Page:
Hooray – a victory for privacy!

The Government has scrapped plans to require community organisations to hand over personal client details to Government in return for funding. Many people told the National Government that this was a bad idea; social service organisations, the sexual and domestic violence sectors in particular, and the Privacy Commissioner to name a few. They were concerned that the information was not necessarily secure (it was being stored in Excel spreadsheets). They were also concerned that the reasons stated for collecting the data were unclear and often contradictory, but at the heart of many people’s concerns was the knowledge that people would be discouraged from accessing help if their confidentiality couldn’t be guaranteed.

Almost all of our domestic and sexual violence agencies are struggling financially after years of stagnant funding/increased demand for services/increased awareness of the need to develop new services for groups previously not provided for. Providers of support to male survivors of sexual violence, as an example, had told me how difficult it is for men to seek help, and how they often do so anonymously. This isn’t unique to them. It is very common for people to seek help anonymously, at least in the first instance.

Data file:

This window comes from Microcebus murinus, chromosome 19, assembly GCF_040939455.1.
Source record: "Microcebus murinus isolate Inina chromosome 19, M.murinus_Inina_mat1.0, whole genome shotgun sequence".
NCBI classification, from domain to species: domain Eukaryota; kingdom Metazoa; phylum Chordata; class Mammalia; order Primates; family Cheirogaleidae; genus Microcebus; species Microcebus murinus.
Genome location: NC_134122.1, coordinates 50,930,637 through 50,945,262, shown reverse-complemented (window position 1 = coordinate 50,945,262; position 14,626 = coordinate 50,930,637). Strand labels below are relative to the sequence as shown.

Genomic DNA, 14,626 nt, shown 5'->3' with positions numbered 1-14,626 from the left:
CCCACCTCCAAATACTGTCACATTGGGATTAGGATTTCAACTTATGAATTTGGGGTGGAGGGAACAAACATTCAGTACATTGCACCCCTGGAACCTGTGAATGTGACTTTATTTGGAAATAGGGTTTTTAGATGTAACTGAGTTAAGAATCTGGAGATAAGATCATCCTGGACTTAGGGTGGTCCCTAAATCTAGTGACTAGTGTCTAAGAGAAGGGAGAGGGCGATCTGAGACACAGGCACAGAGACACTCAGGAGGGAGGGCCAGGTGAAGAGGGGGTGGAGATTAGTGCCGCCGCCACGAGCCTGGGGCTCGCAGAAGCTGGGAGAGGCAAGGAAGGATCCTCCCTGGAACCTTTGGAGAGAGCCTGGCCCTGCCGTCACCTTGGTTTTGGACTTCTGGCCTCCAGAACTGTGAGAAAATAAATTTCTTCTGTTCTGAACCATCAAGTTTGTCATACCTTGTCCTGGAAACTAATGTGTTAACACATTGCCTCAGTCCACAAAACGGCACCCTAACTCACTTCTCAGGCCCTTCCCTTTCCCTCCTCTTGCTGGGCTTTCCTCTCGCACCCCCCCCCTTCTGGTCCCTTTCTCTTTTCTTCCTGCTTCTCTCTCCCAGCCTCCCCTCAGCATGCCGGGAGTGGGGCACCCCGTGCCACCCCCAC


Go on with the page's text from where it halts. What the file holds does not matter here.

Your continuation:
Requiring agencies to provide personal information as a condition of their contracts would have meant important agencies, like the Male Survivors of Sexual Abuse Trust, would have had to choose to either provide people with the service they need and not get any government funding, or risk losing most of their clients to get the money to develop. It would have been a lose-lose – for all of us.

I challenged this policy in Parliament and initiated a petition to support those community voices against it, so it is a wonderful day to see it being thrown in the rubbish bin where it belongs. Thank you to everyone who raised their voice against this policy. It’s wonderful to see the new Government respecting the knowledge of our community agencies and reasserting the right of New Zealanders to access help confidentially. Well done Minister Sepuloni!